Manage an entire kingdom using only three buttons!
At its heart, Sort the Court! is a resource management title. You play as a king, and your job is to grow the kingdom and join the Council of Crowns. Managing the kingdom is done by simply answering 'yes' or 'no' questions asked by the various NPCs that enter your castle and trying to keep up the kingdom's three assets - population, happiness and gold. It's not quite as easy as it sounds, however.
Sure, some tasks (such as feeding your cat) are easy, but others can be a bit more challenging. You'll often be asked for resources you currently do not possess, and the consequences for not handling the situation can quickly snowball out of control. Sometimes your morals will be put to the test and you have to decide which is the lesser of two evils. Regardless of your decision there will be a trade off somewhere, reminding you of that old saying about pleasing people (as in you can't please everyone all the time).
Throughout it all, your decisions impact not only your success but future events as well. Helping your subjects typically pays off, but you may not reap the rewards until much later. That's not to say you won't see instant results of your decisions, because a majority of the lesser events provide those immediately. There's also a handful of straight up coin-flip questions, where choosing to accept the NPC's help results in either a positive or negative effect on the spot.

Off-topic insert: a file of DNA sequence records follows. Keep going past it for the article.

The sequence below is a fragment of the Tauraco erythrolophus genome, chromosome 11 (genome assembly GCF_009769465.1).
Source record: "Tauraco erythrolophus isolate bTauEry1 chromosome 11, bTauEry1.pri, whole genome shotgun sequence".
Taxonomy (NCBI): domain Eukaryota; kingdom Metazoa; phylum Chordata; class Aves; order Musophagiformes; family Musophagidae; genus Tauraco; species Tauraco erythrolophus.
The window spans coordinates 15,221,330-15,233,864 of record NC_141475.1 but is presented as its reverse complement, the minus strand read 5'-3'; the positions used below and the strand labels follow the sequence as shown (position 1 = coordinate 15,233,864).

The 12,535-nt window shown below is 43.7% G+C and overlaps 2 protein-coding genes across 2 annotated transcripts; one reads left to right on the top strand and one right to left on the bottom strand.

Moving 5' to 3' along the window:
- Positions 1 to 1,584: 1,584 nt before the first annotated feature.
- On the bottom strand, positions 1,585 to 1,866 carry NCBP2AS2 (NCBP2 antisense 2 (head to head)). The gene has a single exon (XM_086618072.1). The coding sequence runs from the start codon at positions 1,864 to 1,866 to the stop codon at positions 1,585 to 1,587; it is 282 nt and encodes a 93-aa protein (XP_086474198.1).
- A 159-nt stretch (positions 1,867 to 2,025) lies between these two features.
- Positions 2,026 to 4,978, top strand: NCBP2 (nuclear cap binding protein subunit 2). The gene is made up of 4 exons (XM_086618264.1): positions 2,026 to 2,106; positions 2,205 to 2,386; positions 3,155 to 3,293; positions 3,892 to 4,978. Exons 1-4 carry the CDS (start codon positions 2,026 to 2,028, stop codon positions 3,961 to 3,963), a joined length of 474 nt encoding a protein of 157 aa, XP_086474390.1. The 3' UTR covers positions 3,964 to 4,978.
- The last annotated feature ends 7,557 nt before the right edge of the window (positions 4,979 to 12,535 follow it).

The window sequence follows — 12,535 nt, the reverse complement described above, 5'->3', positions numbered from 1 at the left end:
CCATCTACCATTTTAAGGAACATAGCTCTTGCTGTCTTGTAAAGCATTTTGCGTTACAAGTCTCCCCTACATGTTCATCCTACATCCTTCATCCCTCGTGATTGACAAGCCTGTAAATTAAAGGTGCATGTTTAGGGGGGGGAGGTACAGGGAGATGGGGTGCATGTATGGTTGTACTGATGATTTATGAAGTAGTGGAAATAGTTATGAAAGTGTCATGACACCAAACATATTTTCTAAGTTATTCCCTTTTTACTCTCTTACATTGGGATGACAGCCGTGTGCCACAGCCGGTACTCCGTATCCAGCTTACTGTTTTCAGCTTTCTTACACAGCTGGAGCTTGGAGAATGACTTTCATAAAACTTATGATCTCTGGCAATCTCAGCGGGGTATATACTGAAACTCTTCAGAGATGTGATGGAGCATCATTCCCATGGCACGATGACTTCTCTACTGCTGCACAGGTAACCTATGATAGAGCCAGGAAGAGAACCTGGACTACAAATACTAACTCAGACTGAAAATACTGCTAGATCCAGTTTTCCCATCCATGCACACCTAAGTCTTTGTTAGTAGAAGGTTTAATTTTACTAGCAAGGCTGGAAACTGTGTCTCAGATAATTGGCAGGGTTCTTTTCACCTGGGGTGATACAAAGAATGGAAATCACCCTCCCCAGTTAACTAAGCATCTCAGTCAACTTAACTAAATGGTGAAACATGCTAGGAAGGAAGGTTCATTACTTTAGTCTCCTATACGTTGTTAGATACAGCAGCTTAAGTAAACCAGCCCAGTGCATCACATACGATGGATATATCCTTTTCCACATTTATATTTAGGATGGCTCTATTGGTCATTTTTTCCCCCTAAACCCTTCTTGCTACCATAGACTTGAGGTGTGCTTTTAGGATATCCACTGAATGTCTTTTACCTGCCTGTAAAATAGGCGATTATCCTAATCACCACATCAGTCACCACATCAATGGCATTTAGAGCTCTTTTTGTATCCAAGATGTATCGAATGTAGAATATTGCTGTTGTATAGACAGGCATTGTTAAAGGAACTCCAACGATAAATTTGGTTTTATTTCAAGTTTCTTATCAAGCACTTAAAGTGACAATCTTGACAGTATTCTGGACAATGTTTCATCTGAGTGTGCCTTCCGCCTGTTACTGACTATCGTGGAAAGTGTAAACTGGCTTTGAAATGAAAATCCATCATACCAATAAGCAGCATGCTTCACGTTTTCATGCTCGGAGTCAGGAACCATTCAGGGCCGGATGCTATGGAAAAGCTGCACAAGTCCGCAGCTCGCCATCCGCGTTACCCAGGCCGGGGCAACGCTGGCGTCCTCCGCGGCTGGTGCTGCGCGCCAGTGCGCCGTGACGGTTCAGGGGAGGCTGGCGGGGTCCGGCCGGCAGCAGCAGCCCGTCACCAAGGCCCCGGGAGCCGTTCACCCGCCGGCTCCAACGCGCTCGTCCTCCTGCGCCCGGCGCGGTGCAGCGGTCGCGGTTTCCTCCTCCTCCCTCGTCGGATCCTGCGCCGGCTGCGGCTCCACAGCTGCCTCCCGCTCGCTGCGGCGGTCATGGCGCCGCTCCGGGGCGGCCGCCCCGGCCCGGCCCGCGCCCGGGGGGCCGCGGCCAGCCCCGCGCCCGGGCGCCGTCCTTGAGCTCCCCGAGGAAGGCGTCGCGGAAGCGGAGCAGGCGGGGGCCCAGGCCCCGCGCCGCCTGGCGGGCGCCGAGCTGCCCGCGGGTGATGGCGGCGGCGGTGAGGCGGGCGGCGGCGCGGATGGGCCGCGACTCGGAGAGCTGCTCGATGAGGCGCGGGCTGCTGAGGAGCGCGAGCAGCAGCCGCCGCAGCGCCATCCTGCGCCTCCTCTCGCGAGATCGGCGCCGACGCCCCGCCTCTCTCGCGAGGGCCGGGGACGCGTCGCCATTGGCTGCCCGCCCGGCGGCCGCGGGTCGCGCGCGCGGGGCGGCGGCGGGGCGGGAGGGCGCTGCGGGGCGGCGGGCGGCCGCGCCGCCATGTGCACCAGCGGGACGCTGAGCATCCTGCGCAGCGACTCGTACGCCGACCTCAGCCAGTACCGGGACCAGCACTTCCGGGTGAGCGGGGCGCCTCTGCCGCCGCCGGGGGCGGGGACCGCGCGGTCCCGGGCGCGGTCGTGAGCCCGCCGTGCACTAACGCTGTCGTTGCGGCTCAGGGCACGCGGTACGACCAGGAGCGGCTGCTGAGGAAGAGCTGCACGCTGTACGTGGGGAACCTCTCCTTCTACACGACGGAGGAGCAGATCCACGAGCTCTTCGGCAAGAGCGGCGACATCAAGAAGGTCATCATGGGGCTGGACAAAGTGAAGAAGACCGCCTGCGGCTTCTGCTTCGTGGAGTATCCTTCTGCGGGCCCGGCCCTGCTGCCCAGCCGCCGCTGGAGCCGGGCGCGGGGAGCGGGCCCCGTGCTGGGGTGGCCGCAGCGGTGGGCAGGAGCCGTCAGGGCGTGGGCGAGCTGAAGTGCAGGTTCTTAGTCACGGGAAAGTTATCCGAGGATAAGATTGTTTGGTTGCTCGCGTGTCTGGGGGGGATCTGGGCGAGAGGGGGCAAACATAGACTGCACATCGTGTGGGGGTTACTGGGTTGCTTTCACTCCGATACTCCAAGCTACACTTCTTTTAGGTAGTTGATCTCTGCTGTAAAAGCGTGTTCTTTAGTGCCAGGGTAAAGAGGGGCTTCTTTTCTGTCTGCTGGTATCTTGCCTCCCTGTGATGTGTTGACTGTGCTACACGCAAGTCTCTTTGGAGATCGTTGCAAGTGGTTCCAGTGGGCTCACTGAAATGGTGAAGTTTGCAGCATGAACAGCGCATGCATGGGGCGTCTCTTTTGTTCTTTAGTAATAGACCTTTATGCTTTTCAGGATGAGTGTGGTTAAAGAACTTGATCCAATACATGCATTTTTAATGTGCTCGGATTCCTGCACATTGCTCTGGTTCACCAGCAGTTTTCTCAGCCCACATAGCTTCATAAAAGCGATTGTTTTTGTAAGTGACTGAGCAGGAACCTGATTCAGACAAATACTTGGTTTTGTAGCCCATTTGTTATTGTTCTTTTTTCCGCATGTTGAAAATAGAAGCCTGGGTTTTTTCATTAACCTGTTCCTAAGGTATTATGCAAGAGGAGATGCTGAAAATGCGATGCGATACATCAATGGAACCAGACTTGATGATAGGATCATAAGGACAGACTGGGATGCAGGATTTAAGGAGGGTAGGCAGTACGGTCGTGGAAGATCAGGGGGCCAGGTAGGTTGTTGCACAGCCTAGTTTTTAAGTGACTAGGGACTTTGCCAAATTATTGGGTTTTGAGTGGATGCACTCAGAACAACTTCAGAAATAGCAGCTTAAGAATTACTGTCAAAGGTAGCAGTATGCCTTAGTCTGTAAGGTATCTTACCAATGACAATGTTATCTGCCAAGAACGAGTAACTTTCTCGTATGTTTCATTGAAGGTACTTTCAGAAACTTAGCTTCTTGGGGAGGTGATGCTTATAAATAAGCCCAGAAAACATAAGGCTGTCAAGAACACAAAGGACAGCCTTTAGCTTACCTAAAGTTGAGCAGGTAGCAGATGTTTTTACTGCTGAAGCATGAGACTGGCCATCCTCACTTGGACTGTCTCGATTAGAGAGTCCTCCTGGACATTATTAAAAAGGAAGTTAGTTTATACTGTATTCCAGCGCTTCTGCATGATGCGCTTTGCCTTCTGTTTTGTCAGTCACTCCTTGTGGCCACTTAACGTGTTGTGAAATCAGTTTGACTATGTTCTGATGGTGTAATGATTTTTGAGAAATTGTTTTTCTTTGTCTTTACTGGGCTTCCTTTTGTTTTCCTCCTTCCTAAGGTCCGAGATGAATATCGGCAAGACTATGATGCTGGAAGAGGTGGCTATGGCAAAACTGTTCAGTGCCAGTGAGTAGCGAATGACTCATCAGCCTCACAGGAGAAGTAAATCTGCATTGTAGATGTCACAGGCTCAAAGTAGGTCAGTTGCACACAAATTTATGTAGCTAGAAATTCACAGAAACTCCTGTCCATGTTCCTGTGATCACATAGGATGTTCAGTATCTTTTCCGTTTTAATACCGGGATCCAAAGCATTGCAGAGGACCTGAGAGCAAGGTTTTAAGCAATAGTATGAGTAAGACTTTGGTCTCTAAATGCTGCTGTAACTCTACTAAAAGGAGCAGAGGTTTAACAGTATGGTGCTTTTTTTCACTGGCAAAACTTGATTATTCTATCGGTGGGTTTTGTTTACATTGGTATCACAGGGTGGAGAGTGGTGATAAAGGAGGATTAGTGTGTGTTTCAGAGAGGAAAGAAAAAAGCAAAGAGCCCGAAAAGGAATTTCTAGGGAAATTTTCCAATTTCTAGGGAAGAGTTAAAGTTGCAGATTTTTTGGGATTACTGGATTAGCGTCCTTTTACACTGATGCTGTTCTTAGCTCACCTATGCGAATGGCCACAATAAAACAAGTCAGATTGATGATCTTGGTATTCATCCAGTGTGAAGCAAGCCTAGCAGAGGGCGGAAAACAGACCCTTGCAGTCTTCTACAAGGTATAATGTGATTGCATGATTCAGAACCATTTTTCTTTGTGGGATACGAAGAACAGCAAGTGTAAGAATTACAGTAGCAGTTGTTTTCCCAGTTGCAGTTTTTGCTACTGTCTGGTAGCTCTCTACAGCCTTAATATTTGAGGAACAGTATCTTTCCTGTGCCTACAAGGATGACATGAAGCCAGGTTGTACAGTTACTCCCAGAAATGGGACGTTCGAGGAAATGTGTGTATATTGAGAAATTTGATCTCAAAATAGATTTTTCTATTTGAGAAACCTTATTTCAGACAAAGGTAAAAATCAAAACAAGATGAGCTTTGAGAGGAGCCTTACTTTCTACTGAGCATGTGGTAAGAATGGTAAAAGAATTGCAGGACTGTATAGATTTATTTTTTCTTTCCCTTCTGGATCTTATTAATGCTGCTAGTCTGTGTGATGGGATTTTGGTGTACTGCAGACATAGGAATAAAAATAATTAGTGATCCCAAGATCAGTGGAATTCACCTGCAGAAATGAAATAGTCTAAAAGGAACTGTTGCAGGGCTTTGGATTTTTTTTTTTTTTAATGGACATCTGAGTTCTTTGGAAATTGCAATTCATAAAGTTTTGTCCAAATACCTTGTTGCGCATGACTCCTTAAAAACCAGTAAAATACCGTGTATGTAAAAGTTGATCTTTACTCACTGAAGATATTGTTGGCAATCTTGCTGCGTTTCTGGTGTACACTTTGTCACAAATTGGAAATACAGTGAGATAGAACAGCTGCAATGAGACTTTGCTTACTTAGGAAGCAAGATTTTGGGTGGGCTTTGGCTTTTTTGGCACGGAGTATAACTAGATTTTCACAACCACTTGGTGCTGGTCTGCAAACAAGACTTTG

It seems that what NPCs show up and when is at least somewhat random. This means that you'll never really play the exact same game twice. I imagine the more important characters (such as those from the Council of Crowns) are set to appear after reaching certain milestones, though I'm not so sure about the extra storylines. Most of the NPCs have some connection to a few others, and your interactions between them can have interesting and often amusing results.
As for aesthetics, the game features a light-hearted art style with characters that look like they were drawn for a children's storybook, which fits the game perfectly. There's also a light music piece that surprisingly didn't grate on me even though it was on a loop, likely because it doesn't include the stereotypical blaring trumpets you might expect whenever you see a king.
It really feels like Sort the Court! was designed with the KISS (Keep It Simple, Stupid) rule in full effect. Paring a concept as grand as managing a kingdom down to simple Y/N questions is pretty neat and I had a lot of fun giving this game a go!